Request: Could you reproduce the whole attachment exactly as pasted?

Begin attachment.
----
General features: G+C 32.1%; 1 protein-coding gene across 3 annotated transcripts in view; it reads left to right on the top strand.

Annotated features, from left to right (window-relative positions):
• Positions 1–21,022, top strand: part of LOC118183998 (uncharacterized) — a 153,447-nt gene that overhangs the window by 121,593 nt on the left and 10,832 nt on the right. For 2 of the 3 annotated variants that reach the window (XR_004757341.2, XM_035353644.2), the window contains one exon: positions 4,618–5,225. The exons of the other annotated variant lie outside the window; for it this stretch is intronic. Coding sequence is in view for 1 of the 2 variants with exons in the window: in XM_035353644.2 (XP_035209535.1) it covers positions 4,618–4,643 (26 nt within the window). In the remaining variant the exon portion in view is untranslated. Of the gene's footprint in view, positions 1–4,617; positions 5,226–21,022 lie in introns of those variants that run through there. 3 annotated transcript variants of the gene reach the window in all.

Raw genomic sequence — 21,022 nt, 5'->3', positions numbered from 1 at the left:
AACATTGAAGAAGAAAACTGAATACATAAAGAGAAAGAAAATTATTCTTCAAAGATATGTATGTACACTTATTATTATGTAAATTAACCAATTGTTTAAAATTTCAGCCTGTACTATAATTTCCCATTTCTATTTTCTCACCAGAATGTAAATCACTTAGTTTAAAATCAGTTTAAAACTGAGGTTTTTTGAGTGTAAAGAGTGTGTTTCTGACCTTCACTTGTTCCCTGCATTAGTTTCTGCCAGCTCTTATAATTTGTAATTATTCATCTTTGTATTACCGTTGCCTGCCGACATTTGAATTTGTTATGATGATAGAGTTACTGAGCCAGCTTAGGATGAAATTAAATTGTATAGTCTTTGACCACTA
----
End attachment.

General features: G+C 32.1%; 1 protein-coding gene across 3 annotated transcripts in view; it reads left to right on the top strand.

Annotated features, from left to right (window-relative positions):
• Positions 1–21,022, top strand: part of LOC118183998 (uncharacterized) — a 153,447-nt gene that overhangs the window by 121,593 nt on the left and 10,832 nt on the right. For 2 of the 3 annotated variants that reach the window (XR_004757341.2, XM_035353644.2), the window contains one exon: positions 4,618–5,225. The exons of the other annotated variant lie outside the window; for it this stretch is intronic. Coding sequence is in view for 1 of the 2 variants with exons in the window: in XM_035353644.2 (XP_035209535.1) it covers positions 4,618–4,643 (26 nt within the window). In the remaining variant the exon portion in view is untranslated. Of the gene's footprint in view, positions 1–4,617; positions 5,226–21,022 lie in introns of those variants that run through there. 3 annotated transcript variants of the gene reach the window in all.

Raw genomic sequence — 21,022 nt, 5'->3', positions numbered from 1 at the left:
AACATTGAAGAAGAAAACTGAATACATAAAGAGAAAGAAAATTATTCTTCAAAGATATGTATGTACACTTATTATTATGTAAATTAACCAATTGTTTAAAATTTCAGCCTGTACTATAATTTCCCATTTCTATTTTCTCACCAGAATGTAAATCACTTAGTTTAAAATCAGTTTAAAACTGAGGTTTTTTGAGTGTAAAGAGTGTGTTTCTGACCTTCACTTGTTCCCTGCATTAGTTTCTGCCAGCTCTTATAATTTGTAATTATTCATCTTTGTATTACCGTTGCCTGCCGACATTTGAATTTGTTATGATGATAGAGTTACTGAGCCAGCTTAGGATGAAATTAAATTGTATAGTCTTTGACCACTA